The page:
Sniffles and sneezes be gone

Sniffles and sneezes be gone

Natural remedies for allergies 

MP EDITION 041


Watery, itchy eyes, congestion, sneezing, runny nose: seasonal allergies like hay fever are no walk in the park. Come spring, many are plagued by allergies when their immune system reacts to an irritant, one of the most common ones being pollen. While there’s nothing you can do about the amount of pollen in the air, there are things that can help mitigate your body’s reactions. 


If you’re not keen on taking a bunch of drowsy allergy medication, there are plenty of natural remedies that can provide relief. We’ve rounded up a list of natural remedies that help reduce seasonal sniffles.

Natural remedies for allergies


Saline rinse


No matter what you do, you’ll never be able to completely eliminate your exposure to allergens but you can take preventative measures. Try doing a daily saline rinse with a neti pot to wash away any pollen and clear out mucus from your nasal passages. But fair warning, it can get quite messy so do it in the shower or over the sink.



Try acupuncture


Among the many benefits of acupuncture, it may also help relieve allergy symptoms because it helps regulate immune responses. 



Limit going out to the evenings


You might find that your sneezing and itching is worse in the mornings. This is because a lot of trees release pollen early in the day and they end up most concentrated in the air around midday. So on days where it’s sunny and windy, try to avoid going out until early evening. And when you do go out, don a hat and some shades to reduce the amount of pollen blowing into your eyes, making them an itchy, watery mess. Then when you get home, change out of your clothes immediately to get rid of any lingering pollen on your clothes.



Use HEPA filters


One of the best things you can do to mitigate your allergy symptoms is to use HEPA (high-efficiency particulate air) filters. Putting one in your vacuum cleaner helps ensure that allergens like pollen stay sealed in the vacuum. In addition to vacuum cleaners, using HEPA filters in your AC, heating system, and even air purifiers can provide additional relief.



Essential oils


Essential oils are antimicrobial (they kill bad bacteria), as well as anti-inflammatory. However, avoid putting it directly on your skin. Use it with a diffuser or nasal spray. Peppermint, eucalyptus, oregano, and tea tree oil all help clear up your nasal passage.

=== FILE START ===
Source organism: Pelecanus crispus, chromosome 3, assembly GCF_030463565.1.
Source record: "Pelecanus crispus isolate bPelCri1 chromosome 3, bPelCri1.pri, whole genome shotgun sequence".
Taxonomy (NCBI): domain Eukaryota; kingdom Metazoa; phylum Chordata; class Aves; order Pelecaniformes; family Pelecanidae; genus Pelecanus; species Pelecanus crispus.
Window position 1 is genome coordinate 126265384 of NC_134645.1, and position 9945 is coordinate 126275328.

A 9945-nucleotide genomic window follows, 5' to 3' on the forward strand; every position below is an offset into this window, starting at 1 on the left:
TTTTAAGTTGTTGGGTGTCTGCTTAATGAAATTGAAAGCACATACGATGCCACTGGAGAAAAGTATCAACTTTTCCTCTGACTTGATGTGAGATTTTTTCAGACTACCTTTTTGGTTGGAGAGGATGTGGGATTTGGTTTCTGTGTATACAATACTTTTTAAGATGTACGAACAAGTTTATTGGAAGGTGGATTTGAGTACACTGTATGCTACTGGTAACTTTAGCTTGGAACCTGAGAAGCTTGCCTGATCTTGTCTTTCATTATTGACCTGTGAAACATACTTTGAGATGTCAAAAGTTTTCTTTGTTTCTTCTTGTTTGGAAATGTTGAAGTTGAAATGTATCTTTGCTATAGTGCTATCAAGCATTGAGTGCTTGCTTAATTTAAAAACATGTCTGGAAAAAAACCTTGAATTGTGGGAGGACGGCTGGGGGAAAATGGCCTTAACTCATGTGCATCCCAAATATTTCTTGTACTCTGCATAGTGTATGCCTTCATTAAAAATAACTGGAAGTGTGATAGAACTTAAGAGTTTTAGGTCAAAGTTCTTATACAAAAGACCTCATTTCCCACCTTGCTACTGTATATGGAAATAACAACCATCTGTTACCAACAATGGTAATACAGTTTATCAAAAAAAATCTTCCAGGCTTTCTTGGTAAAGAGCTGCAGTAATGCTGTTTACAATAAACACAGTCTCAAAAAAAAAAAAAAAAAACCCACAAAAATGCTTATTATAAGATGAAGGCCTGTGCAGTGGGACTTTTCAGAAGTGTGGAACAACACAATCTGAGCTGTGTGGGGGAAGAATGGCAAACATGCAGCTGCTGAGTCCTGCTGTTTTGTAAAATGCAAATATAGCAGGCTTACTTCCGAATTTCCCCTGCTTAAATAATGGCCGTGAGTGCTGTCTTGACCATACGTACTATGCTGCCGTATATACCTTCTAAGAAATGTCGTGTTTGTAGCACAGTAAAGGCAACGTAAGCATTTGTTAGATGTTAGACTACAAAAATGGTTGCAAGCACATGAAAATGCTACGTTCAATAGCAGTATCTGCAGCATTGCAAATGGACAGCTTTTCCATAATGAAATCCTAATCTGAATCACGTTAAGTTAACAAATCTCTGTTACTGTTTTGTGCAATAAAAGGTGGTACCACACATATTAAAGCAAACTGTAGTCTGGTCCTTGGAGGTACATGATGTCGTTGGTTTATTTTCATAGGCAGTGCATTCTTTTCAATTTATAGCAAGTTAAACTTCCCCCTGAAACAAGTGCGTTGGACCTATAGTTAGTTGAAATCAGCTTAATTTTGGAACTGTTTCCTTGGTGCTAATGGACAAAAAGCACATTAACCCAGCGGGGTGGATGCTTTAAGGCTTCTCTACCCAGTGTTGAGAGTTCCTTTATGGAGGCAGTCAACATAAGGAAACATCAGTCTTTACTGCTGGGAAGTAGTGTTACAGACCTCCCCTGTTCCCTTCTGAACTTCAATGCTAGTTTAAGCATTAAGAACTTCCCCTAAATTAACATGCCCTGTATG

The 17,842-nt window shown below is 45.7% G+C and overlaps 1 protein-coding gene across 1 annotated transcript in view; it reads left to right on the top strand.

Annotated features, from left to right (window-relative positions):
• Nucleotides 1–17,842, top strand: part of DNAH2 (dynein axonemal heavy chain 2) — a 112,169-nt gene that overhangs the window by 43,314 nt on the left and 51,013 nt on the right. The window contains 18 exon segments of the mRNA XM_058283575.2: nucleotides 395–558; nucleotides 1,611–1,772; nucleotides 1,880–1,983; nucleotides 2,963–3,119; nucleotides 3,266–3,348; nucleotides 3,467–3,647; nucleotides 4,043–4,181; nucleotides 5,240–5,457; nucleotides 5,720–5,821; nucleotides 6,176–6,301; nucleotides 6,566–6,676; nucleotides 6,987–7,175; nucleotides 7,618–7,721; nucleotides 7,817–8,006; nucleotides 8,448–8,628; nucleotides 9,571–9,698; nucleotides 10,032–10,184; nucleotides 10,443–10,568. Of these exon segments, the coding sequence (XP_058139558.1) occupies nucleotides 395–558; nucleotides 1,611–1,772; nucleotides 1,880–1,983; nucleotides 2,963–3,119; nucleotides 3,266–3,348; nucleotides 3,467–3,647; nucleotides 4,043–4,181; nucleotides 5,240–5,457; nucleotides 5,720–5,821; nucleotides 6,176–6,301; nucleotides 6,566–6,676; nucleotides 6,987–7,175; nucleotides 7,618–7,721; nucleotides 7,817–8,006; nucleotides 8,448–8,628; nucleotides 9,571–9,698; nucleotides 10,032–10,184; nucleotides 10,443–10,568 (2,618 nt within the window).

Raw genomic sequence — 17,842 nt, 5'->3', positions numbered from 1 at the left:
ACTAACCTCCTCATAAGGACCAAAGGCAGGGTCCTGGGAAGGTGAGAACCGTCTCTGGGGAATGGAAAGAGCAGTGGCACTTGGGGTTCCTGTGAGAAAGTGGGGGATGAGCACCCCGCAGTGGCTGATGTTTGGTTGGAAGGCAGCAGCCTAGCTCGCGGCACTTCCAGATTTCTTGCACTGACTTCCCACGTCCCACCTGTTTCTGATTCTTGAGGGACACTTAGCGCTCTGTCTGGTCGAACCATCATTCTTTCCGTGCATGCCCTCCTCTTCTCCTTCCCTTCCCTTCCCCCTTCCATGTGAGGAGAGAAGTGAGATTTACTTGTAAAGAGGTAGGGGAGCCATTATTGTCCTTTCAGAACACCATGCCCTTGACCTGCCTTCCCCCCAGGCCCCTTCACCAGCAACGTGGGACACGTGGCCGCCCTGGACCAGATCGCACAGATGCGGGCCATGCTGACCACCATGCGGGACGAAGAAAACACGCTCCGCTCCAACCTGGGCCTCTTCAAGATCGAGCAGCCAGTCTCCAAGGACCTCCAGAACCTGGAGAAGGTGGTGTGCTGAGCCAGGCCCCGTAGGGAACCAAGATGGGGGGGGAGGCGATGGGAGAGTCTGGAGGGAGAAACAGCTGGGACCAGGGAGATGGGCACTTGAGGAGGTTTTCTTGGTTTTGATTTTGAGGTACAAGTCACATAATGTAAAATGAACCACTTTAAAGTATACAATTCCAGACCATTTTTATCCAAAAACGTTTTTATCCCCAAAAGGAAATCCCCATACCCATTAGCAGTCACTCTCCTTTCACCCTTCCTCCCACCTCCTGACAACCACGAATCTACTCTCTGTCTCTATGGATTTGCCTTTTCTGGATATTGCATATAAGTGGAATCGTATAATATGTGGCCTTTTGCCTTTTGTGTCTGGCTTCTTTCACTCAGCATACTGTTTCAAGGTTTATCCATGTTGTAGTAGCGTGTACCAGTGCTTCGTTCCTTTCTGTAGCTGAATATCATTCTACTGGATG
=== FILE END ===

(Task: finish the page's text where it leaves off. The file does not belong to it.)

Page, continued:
Apple cider vinegar


Because of its anti-inflammatory and antibacterial properties, apple cider vinegar helps break up mucus so you don’t feel so congested and puffy. Incorporate apple cider vinegar into your routine by mixing some in a glass with a splash of lemon. 



Try antihistamine herbs


Butterbur is a shrubby herb with antihistamine effects that doesn’t leave you drowsy. Another herb that’s great for fighting allergy symptoms is stinging nettle, which also has an antihistamine effect but is anti-inflammatory as well.



Stay hydrated


Guzzling your daily 8 cups of water can help thin out the mucus in your nose, making it easier for you to breathe. Staying hydrated also helps drain your sinuses and prevent congestion. In addition to plain ol’ water, opt for a cup of green tea. There is more research to be done on the efficacy of green tea in relieving allergy symptoms but it’s a well-known fact that a hot cup of tea eases congestion and simply helps you feel better. 



Take a hot shower


A hot shower feels great when you're stuffy, but it's also a good way to open up your airways and clear out congestion. Plus, the steam can help moisten and soften any mucus blocking your nasal passages.



Spice it up 

If you’re crazy stuffy, try spices like cayenne or hot ginger to clear up your sinuses. Turmeric, in particular, can act as a decongestant.



While natural remedies can help alleviate allergy symptoms, sometimes you need some extra help in the form of medication. Try an over-the-counter antihistamine, a nasal decongestant spray, or even a prescription steroid spray. If neither natural remedies nor medication seem to be helping, it’s time to talk to your doctor. They can refer you to an allergen specialist who will help narrow down exactly what it is you’re reacting to and develop a treatment plan.



Stay safe. Stay strong. Muff love.

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